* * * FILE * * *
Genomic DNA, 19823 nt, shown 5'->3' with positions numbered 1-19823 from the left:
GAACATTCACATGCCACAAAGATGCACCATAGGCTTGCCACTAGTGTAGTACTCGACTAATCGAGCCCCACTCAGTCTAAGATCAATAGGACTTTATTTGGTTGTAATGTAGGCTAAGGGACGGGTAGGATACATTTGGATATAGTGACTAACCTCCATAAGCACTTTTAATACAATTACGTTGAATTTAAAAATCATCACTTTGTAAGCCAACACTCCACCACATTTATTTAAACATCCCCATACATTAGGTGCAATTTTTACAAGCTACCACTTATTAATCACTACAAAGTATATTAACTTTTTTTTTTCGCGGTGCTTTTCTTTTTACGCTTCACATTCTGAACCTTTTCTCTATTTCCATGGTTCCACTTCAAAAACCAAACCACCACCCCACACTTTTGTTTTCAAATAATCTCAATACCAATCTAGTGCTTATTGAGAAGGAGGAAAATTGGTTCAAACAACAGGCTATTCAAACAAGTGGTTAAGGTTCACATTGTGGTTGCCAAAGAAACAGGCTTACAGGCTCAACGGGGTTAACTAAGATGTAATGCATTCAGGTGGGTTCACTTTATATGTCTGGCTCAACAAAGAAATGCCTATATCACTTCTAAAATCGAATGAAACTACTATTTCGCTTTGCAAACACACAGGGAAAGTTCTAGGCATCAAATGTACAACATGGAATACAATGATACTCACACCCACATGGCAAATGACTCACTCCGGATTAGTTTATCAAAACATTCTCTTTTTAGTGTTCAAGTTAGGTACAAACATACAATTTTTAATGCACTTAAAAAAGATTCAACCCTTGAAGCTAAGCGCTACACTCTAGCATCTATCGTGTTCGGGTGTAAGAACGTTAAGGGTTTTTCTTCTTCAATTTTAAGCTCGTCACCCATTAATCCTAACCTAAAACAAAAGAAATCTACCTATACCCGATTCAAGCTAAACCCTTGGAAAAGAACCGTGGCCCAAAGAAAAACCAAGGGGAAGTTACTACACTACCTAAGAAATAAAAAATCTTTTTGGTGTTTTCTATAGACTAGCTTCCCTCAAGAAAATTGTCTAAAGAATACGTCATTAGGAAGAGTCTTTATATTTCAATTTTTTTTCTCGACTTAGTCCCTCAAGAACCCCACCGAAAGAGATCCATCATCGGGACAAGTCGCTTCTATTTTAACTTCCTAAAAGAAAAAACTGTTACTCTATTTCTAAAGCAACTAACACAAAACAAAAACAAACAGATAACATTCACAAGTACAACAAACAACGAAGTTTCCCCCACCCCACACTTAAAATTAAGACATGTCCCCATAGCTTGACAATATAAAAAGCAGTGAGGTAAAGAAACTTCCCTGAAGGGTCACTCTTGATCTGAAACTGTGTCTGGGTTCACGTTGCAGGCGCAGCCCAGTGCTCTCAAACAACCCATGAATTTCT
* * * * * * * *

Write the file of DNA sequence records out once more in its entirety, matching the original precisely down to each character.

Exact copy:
Genomic DNA, 19823 nt, shown 5'->3' with positions numbered 1-19823 from the left:
GAACATTCACATGCCACAAAGATGCACCATAGGCTTGCCACTAGTGTAGTACTCGACTAATCGAGCCCCACTCAGTCTAAGATCAATAGGACTTTATTTGGTTGTAATGTAGGCTAAGGGACGGGTAGGATACATTTGGATATAGTGACTAACCTCCATAAGCACTTTTAATACAATTACGTTGAATTTAAAAATCATCACTTTGTAAGCCAACACTCCACCACATTTATTTAAACATCCCCATACATTAGGTGCAATTTTTACAAGCTACCACTTATTAATCACTACAAAGTATATTAACTTTTTTTTTTCGCGGTGCTTTTCTTTTTACGCTTCACATTCTGAACCTTTTCTCTATTTCCATGGTTCCACTTCAAAAACCAAACCACCACCCCACACTTTTGTTTTCAAATAATCTCAATACCAATCTAGTGCTTATTGAGAAGGAGGAAAATTGGTTCAAACAACAGGCTATTCAAACAAGTGGTTAAGGTTCACATTGTGGTTGCCAAAGAAACAGGCTTACAGGCTCAACGGGGTTAACTAAGATGTAATGCATTCAGGTGGGTTCACTTTATATGTCTGGCTCAACAAAGAAATGCCTATATCACTTCTAAAATCGAATGAAACTACTATTTCGCTTTGCAAACACACAGGGAAAGTTCTAGGCATCAAATGTACAACATGGAATACAATGATACTCACACCCACATGGCAAATGACTCACTCCGGATTAGTTTATCAAAACATTCTCTTTTTAGTGTTCAAGTTAGGTACAAACATACAATTTTTAATGCACTTAAAAAAGATTCAACCCTTGAAGCTAAGCGCTACACTCTAGCATCTATCGTGTTCGGGTGTAAGAACGTTAAGGGTTTTTCTTCTTCAATTTTAAGCTCGTCACCCATTAATCCTAACCTAAAACAAAAGAAATCTACCTATACCCGATTCAAGCTAAACCCTTGGAAAAGAACCGTGGCCCAAAGAAAAACCAAGGGGAAGTTACTACACTACCTAAGAAATAAAAAATCTTTTTGGTGTTTTCTATAGACTAGCTTCCCTCAAGAAAATTGTCTAAAGAATACGTCATTAGGAAGAGTCTTTATATTTCAATTTTTTTTCTCGACTTAGTCCCTCAAGAACCCCACCGAAAGAGATCCATCATCGGGACAAGTCGCTTCTATTTTAACTTCCTAAAAGAAAAAACTGTTACTCTATTTCTAAAGCAACTAACACAAAACAAAAACAAACAGATAACATTCACAAGTACAACAAACAACGAAGTTTCCCCCACCCCACACTTAAAATTAAGACATGTCCCCATAGCTTGACAATATAAAAAGCAGTGAGGTAAAGAAACTTCCCTGAAGGGTCACTCTTGATCTGAAACTGTGTCTGGGTTCACGTTGCAGGCGCAGCCCAGTGCTCTCAAACAACCCATGAATTTCT